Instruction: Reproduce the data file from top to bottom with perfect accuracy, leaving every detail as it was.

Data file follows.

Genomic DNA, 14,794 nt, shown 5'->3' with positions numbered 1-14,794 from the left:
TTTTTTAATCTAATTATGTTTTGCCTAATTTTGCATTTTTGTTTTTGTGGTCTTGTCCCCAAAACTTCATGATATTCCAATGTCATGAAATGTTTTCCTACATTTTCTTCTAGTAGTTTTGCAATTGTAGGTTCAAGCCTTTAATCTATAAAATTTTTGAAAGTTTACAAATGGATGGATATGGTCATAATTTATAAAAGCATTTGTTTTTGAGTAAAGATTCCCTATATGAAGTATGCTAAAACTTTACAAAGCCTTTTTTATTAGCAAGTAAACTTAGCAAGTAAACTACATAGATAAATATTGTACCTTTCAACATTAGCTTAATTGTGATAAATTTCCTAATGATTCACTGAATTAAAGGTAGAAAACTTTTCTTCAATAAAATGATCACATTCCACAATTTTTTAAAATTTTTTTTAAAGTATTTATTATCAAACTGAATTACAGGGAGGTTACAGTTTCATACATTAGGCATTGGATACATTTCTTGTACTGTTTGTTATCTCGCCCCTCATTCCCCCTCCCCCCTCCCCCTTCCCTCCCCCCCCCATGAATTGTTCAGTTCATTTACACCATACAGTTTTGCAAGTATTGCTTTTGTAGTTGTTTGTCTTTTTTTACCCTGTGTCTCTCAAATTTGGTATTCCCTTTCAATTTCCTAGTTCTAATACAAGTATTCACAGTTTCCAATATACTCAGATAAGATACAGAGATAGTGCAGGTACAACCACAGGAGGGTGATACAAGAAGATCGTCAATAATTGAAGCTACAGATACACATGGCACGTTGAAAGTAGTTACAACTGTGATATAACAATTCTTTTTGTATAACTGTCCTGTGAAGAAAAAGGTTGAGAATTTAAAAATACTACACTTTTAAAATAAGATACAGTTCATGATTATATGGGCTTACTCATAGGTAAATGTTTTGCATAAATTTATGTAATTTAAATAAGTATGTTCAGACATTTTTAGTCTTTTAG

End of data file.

Genomic DNA, 14,794 nt, shown 5'->3' with positions numbered 1-14,794 from the left:
TTTTTTAATCTAATTATGTTTTGCCTAATTTTGCATTTTTGTTTTTGTGGTCTTGTCCCCAAAACTTCATGATATTCCAATGTCATGAAATGTTTTCCTACATTTTCTTCTAGTAGTTTTGCAATTGTAGGTTCAAGCCTTTAATCTATAAAATTTTTGAAAGTTTACAAATGGATGGATATGGTCATAATTTATAAAAGCATTTGTTTTTGAGTAAAGATTCCCTATATGAAGTATGCTAAAACTTTACAAAGCCTTTTTTATTAGCAAGTAAACTTAGCAAGTAAACTACATAGATAAATATTGTACCTTTCAACATTAGCTTAATTGTGATAAATTTCCTAATGATTCACTGAATTAAAGGTAGAAAACTTTTCTTCAATAAAATGATCACATTCCACAATTTTTTAAAATTTTTTTTAAAGTATTTATTATCAAACTGAATTACAGGGAGGTTACAGTTTCATACATTAGGCATTGGATACATTTCTTGTACTGTTTGTTATCTCGCCCCTCATTCCCCCTCCCCCCTCCCCCTTCCCTCCCCCCCCCATGAATTGTTCAGTTCATTTACACCATACAGTTTTGCAAGTATTGCTTTTGTAGTTGTTTGTCTTTTTTTACCCTGTGTCTCTCAAATTTGGTATTCCCTTTCAATTTCCTAGTTCTAATACAAGTATTCACAGTTTCCAATATACTCAGATAAGATACAGAGATAGTGCAGGTACAACCACAGGAGGGTGATACAAGAAGATCGTCAATAATTGAAGCTACAGATACACATGGCACGTTGAAAGTAGTTACAACTGTGATATAACAATTCTTTTTGTATAACTGTCCTGTGAAGAAAAAGGTTGAGAATTTAAAAATACTACACTTTTAAAATAAGATACAGTTCATGATTATATGGGCTTACTCATAGGTAAATGTTTTGCATAAATTTATGTAATTTAAATAAGTATGTTCAGACATTTTTAGTCTTTTAG